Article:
Sunday, 22 March 2015

Pre-Nowrouz meal

My husband is Iranian so Persian New Year, or Nowrouz, is a big deal for him.

Traditionally, the start of the festivities is marked with a meal of fish and rice, but I thought it might be nice to do a variation on a theme this year. I replaced the rice with lentils and decided to roast the cod in a coating of home made curry powder and oil. My recipe (which resulted in hubby asking for seconds by the way), is as follows. There were only two of us, scale the quantities up if you are feeding a crowd.

For the spiced lentils

2 tablespoons of olive oil
1 small red onion, finely chopped
1 red chilli, finely chopped
2 cloves of garlic, finely chopped
1 teaspoon of ground cumin
2 x tins of green, or puy lentils, drained and rinsed
lemon juice, to taste
3 tablespoons of chopped coriander

For the fish

2 x 250gram pieces of cod loin (you could also use hake or another firm white fish)
1teaspoon of curry powder
1 tablespoon of olive oil

Start by preparing the fish. Mix the curry powder and oil into a paste. Brush over each side of the fish and season with salt and pepper. Place in a baking tray and set aside. Heat the oven to 200oC.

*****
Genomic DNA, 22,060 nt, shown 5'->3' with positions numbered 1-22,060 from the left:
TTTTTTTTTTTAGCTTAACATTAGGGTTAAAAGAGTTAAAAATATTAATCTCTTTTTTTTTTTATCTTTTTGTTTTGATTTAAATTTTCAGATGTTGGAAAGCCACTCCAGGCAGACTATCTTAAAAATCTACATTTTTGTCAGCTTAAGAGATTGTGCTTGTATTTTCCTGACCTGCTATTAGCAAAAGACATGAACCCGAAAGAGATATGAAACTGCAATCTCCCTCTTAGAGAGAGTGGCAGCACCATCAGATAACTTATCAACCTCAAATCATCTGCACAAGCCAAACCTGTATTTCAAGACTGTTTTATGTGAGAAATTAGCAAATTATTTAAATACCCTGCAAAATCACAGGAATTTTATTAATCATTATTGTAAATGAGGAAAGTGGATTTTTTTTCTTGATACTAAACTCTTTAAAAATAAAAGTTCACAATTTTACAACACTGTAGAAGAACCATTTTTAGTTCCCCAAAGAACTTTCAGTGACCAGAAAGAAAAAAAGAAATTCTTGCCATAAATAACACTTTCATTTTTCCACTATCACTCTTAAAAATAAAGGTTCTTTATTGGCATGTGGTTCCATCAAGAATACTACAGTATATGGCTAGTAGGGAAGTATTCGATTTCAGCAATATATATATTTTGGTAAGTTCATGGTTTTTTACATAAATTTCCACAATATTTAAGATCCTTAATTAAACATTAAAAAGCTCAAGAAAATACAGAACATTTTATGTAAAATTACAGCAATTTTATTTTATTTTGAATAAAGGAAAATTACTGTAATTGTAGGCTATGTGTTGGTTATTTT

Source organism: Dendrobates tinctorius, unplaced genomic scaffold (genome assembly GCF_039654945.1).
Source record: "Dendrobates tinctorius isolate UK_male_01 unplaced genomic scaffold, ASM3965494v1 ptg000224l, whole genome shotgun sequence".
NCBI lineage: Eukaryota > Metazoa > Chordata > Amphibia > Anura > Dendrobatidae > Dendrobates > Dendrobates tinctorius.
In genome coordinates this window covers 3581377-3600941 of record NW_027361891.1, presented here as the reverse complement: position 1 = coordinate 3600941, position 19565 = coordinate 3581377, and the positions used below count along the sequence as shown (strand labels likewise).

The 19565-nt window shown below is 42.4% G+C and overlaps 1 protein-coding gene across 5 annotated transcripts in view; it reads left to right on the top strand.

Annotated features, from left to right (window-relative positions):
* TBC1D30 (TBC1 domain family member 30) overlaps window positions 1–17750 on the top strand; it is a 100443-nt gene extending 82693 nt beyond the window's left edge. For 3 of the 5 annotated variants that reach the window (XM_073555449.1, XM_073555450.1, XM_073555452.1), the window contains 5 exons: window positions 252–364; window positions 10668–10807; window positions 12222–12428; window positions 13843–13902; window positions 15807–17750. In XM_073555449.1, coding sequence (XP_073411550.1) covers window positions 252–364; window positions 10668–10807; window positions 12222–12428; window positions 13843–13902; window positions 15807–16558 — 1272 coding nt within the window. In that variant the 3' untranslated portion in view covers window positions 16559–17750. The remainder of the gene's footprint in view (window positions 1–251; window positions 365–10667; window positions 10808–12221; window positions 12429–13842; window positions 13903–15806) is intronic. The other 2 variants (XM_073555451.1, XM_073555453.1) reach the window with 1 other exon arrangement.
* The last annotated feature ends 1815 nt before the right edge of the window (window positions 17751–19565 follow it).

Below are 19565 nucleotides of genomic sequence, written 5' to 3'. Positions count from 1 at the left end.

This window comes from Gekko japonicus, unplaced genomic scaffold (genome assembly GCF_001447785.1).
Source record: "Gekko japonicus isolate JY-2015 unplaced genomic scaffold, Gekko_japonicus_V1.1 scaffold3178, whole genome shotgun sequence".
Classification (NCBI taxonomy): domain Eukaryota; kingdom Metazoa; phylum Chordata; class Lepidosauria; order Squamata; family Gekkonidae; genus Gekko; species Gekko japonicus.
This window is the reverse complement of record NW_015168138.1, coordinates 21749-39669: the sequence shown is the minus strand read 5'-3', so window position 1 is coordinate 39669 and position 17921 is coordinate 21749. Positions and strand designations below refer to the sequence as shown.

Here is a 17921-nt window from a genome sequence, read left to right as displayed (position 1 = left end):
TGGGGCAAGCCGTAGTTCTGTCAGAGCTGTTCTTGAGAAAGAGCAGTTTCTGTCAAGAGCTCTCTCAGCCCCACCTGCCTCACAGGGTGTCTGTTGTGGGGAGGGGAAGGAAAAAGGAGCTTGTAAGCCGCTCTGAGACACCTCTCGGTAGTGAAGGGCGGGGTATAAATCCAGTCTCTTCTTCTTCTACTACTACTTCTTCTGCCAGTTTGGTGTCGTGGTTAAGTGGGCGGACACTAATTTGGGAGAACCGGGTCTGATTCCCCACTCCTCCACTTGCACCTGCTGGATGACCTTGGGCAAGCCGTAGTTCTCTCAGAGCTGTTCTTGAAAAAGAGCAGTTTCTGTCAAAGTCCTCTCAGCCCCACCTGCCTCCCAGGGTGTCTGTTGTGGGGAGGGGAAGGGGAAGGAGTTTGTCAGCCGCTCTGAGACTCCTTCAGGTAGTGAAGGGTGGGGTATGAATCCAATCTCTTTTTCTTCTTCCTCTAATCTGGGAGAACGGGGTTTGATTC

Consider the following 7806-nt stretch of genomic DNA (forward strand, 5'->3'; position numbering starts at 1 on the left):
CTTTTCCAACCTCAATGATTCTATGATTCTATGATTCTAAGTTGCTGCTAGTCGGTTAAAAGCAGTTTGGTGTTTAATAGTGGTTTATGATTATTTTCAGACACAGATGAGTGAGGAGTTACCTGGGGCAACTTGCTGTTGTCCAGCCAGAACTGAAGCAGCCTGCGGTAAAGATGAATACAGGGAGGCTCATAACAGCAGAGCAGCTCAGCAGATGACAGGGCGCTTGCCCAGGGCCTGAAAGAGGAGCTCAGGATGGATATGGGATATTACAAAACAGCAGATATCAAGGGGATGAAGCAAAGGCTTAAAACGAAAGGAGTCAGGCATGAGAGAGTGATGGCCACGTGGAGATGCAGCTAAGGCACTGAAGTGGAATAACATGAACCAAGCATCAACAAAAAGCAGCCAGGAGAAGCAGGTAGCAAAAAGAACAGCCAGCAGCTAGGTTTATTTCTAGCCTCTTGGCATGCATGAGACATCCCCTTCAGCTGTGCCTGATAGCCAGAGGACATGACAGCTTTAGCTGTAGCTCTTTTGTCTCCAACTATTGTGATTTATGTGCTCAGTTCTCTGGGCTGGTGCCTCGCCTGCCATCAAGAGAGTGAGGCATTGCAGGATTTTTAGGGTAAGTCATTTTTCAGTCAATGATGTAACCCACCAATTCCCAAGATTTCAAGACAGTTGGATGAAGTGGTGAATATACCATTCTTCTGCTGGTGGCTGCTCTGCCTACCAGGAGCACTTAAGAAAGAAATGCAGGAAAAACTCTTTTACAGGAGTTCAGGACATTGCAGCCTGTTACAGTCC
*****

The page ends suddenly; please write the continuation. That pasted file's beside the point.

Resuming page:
Heat the olive oil in a wide saute pan. Add the onion and cook on a medium heat until softened. Then add the garlic, chilli and cumin and cook for 3-5 minutes, or until soft.

Add the lentils, mind cook on a low heat for 5 minutes. Add enough water to make a thick sauce and bring to a simmer.

Whilst the lentils are cooking, place the fish in the oven and cook for 15 minutes.

Just before the fish is ready, add the lemon juice and coriander, together with salt and pepper as required. Cover with a lid and set aside.

When the fish is firm, but still opaque, remove from the oven and allow to rest for five minutes.

To serve, place the lentil mix on the plate, or as I have done, the bottom of a wide bowl. Place the fish on top and serve.

Saturday, 14 March 2015

Doris Grant Loaf

I know so many people who would like to make their own bread, but are put off by the whole kneading, proving, shaping and rising prior to baking. They think it's long, complicated and something resembling the "dark arts".

Of course there are many breads that can be made quickly and easily, think soda bread or flatbreads to go with a curry. There's also cornbread but that is more of a cake than bread in my opinion. But what would you recommend to someone who wants to dip their toe in the breadmaking water, that promises fairly fast results and is foolproof.